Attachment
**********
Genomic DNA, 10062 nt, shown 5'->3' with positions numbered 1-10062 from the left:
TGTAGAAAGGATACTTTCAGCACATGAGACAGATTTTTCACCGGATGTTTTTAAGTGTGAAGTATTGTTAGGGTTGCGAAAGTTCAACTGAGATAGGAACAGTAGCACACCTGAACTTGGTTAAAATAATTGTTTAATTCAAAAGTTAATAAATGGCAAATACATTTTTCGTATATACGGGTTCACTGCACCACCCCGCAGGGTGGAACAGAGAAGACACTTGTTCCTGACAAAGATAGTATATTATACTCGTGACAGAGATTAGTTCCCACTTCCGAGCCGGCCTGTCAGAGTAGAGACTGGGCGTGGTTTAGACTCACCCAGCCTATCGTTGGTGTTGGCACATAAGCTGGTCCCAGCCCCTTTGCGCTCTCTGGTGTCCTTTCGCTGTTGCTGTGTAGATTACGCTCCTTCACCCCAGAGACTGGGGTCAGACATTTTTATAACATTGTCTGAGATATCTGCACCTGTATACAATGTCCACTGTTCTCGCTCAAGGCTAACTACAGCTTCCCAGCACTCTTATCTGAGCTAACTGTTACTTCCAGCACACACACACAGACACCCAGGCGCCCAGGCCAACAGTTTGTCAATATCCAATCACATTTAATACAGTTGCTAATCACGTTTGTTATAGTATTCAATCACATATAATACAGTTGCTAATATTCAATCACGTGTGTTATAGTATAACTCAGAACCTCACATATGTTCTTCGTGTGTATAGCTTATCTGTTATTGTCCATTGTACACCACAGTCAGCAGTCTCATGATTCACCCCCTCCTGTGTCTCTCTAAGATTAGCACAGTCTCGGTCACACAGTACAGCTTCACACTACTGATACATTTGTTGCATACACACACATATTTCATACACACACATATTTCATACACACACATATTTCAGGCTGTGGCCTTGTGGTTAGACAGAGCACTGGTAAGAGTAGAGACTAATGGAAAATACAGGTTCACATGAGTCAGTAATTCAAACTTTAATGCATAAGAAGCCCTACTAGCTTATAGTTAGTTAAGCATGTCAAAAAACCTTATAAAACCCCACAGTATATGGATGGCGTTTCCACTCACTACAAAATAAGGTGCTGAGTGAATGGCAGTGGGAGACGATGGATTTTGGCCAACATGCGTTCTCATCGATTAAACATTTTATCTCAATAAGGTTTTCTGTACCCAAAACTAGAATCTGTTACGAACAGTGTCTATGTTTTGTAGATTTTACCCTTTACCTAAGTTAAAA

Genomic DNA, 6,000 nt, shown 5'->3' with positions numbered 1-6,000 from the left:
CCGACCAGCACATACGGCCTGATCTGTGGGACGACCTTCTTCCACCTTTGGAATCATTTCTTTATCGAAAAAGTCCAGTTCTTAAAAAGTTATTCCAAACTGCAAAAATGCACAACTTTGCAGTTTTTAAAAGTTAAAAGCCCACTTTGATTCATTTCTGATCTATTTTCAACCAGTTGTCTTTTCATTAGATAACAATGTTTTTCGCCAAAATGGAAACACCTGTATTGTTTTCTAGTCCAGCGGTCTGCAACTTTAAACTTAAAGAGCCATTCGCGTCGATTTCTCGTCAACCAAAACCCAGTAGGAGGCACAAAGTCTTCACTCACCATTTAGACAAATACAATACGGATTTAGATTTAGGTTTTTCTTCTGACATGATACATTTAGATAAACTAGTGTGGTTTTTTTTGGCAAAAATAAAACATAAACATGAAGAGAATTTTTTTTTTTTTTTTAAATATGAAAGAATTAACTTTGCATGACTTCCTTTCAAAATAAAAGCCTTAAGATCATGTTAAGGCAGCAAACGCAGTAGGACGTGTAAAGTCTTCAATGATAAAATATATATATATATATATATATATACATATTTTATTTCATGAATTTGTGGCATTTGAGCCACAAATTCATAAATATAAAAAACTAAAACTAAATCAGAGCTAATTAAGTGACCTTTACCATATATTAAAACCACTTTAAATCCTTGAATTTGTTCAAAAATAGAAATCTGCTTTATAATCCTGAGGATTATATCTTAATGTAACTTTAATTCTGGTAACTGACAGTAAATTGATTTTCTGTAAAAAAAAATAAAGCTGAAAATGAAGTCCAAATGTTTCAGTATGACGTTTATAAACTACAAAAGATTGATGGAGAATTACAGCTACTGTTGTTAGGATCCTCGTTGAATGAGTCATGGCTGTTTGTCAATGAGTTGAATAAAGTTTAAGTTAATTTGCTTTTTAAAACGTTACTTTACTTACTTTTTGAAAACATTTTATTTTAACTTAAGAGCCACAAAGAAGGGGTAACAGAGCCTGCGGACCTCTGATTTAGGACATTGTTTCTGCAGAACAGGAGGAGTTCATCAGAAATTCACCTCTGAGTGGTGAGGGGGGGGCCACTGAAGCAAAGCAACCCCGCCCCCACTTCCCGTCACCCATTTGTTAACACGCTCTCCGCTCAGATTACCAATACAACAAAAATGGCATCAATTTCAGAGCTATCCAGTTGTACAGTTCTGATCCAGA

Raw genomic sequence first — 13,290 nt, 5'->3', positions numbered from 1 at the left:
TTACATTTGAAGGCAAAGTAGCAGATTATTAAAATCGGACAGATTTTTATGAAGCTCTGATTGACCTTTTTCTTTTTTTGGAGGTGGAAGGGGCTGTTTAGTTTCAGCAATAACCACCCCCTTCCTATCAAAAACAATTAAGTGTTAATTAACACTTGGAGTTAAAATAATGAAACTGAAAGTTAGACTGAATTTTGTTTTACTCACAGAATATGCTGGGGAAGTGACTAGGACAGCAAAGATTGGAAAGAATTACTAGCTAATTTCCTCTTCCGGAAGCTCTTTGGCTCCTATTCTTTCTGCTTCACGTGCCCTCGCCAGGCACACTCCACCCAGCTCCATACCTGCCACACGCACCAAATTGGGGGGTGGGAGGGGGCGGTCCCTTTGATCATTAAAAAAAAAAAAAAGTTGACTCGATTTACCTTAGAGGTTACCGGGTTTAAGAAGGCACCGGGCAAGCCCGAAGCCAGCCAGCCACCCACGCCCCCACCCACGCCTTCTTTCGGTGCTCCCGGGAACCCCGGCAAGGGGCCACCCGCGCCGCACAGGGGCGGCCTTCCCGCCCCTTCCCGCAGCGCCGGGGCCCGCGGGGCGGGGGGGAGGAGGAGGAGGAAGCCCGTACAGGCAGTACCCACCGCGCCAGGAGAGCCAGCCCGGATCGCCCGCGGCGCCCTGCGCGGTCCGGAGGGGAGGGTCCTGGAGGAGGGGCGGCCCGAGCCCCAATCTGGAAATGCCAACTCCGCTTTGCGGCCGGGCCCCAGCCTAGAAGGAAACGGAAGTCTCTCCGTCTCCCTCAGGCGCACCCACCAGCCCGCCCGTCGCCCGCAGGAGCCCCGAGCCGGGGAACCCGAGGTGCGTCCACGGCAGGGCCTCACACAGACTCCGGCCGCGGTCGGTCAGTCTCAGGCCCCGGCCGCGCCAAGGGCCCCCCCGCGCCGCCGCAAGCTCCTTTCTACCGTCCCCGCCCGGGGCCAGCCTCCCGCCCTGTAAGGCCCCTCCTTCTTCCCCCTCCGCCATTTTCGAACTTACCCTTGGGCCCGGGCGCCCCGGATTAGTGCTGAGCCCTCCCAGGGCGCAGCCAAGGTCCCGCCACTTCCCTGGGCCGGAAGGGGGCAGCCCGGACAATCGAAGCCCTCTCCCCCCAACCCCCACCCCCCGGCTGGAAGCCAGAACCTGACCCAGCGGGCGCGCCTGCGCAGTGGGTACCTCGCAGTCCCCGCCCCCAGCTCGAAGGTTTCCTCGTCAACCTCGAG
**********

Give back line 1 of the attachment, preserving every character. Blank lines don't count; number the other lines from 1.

Genomic DNA, 10062 nt, shown 5'->3' with positions numbered 1-10062 from the left: